Alumni Spotlight: Salaam Bhatti

Alumni Spotlight: Salaam Bhatti

Easing the Way
A Dose of Humor and Heart Helps Virginia’s Vulnerable

Born and raised in Harrisburg, Pennsylvania, to immigrant parents from East Africa, Salaam Bhatti
grew tired of hearing his grandmother telling him he had to become a doctor or scientist. Bhatti countered with a respectful: ”There are enough brown doctors and scientists. There aren’t enough brown lawyers and that’s what I’m going to be, a lawyer!”

And so, it came to pass. Bhatti, who graduated from Touro Law Center in 2011, was the Commencement
Speaker, as well as the co-founder of the Muslim Law Student Association. “I enjoyed the diversity of
faith at Touro Law, and I engaged with people from so many different backgrounds,” he says. “There
were lots of disagreements, but you’re in law school, so you aren’t going to fight. You’re going to debate
and argue your position like you’re in court.”

For the past four-and-a-half years, Bhatti has been a staff attorney at the Richmond-based Virginia
Poverty Law Center and Director of Virginia Hunger Solutions. A deeply religious man with a playful sense of humor and a determination to help others, Bhatti believes that to do well, he must do good.

And he does. His work focuses on government programs for the poor from the Supplemental Nutrition
Assistance Program (SNAP) to Temporary Assistance for Needy Families (TANF). “We make sure that low-income people don’t have to jump through more hoops for fewer benefits,” says Bhatti, whose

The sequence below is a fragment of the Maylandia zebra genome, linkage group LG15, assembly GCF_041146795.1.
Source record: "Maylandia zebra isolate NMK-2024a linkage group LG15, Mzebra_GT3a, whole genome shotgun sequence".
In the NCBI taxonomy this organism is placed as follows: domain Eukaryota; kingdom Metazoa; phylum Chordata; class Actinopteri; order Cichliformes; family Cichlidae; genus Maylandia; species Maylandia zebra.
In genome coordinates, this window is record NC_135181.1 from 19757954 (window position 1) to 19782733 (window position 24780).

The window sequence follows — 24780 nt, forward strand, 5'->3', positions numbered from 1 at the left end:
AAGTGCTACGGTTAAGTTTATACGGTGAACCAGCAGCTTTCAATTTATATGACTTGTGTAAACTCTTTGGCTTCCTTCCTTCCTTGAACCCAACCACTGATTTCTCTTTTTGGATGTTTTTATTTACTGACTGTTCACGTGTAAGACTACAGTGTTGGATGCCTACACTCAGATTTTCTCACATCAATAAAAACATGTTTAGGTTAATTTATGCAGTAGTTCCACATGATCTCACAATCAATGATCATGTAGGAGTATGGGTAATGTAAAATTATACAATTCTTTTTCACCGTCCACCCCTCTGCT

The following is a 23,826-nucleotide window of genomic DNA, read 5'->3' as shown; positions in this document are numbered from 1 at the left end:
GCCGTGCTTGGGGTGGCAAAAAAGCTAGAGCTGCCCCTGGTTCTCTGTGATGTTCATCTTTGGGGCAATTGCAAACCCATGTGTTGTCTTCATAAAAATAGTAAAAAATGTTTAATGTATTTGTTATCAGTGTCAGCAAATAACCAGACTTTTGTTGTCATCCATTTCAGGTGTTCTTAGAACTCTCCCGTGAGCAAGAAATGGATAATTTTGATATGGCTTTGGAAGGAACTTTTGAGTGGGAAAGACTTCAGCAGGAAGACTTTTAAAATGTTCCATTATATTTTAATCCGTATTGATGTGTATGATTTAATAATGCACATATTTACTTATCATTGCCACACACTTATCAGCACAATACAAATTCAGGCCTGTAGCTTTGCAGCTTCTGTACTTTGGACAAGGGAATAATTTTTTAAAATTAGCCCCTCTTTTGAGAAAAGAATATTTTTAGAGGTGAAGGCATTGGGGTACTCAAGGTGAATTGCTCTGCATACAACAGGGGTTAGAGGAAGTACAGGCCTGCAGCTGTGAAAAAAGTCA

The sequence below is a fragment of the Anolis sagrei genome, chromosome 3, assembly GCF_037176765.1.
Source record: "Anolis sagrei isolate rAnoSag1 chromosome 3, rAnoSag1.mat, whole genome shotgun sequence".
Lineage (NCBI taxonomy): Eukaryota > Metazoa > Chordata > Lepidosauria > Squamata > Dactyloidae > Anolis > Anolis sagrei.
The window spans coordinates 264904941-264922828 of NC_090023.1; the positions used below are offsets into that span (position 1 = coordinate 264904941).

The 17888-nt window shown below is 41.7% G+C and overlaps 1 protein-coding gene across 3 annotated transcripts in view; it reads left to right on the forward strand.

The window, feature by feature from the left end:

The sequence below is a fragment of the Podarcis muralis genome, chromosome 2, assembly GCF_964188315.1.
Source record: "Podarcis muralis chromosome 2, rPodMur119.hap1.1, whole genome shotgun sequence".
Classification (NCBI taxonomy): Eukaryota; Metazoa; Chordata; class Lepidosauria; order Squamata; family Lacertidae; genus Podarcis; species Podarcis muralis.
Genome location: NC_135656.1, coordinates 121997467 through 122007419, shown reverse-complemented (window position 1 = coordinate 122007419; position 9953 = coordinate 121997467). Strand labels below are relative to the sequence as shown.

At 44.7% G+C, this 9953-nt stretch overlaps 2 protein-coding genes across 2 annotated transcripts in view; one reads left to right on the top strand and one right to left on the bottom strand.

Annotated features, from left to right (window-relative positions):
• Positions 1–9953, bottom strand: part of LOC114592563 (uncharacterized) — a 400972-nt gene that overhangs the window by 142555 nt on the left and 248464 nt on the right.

center also helps create legislation to help the needy. It also helps to kill legislation that does the opposite. He is prepared to sue the state in order to get what the underserved adults and children of
Virginia need. “I haven’t had to sue the state yet,” he says proudly. “We’ve come to solutions through
administrative hearings.”

The pandemic has been particularly burdensome on the less fortunate. Toward that end, Bhatti led legislation to expand the SNAP program, which has resulted in making more than 25,000 families eligible
for benefits. “And it was a completely bipartisan bill,” he says. “Not one ‘no’ vote.”

That’s not all. During the pandemic, Bhatti felt he had to come up with a solution for people who needed help learning about and accessing available services for which they might not know they were
eligible. So, he wrote a grant and began a phone-in help line, hiring two people to answer the phones. “We’ve had over 300 callers in just one month,” he says. He also came up with an online calculator that people can access through their phone or computer to figure out if they are eligible for state benefits. “I came up with it out of laziness,” he jokes. “This way, I don’t have to do the math for each caller.” More than 3,000 people have made use of the phone app, he says. “You know, a lot of the most underserved people also have no broadband service, so it was desperately needed.”

Fortunately for his clients and co-workers, Bhatti has a healthy funny bone. He spent seven years doing
stand-up comedy, something he began while at Touro Law, and still does improv in the spare time he has between work and spending time with his wife and son. He’s no longer ashamed to admit that
he may have wanted to become a lawyer for a reason only he and his mother knew.

Bhatti’s mom was hooked on the legendary television show Law & Order. Her young son soon took
up her habit. “I used to joke that I thought I wanted to be a lawyer,” he says, “but I actually wanted to be Sam Waterston, the actor who played lawyer Jack McCoy.”

Bhatti has no career regrets. He gets to play himself on life’s stage while helping children and their families live better lives. “This is the best job I ever had,” he says.



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